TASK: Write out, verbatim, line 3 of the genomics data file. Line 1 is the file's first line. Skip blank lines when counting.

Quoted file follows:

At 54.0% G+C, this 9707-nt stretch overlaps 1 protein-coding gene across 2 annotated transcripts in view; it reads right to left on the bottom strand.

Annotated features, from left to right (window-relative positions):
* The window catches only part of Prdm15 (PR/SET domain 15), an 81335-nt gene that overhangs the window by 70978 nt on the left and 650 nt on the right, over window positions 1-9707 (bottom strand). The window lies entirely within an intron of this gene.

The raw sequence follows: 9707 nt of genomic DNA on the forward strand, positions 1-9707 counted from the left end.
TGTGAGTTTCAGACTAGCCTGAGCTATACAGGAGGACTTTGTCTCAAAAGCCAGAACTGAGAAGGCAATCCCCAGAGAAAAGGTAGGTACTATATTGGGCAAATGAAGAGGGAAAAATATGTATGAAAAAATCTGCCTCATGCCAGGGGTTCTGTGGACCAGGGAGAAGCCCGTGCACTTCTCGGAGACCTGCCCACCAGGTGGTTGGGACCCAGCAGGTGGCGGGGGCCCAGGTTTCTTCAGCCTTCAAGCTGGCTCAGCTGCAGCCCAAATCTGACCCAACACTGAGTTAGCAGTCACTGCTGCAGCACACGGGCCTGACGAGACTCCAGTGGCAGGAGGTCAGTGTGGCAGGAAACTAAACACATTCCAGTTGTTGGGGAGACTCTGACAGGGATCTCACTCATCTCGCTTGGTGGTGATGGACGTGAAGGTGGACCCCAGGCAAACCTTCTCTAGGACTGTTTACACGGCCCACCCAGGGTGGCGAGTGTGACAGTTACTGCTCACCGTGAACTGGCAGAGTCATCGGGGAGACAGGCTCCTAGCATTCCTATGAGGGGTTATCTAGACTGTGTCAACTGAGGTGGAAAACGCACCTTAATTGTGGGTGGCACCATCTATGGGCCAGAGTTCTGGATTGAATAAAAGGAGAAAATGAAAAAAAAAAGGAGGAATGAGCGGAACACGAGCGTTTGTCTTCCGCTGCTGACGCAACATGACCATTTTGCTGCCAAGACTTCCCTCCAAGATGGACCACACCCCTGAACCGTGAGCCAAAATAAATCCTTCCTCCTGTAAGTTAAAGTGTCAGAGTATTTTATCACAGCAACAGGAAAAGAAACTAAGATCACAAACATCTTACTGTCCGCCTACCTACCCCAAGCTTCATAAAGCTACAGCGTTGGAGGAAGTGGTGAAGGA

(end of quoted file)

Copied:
* The window catches only part of Prdm15 (PR/SET domain 15), an 81335-nt gene that overhangs the window by 70978 nt on the left and 650 nt on the right, over window positions 1-9707 (bottom strand). The window lies entirely within an intron of this gene.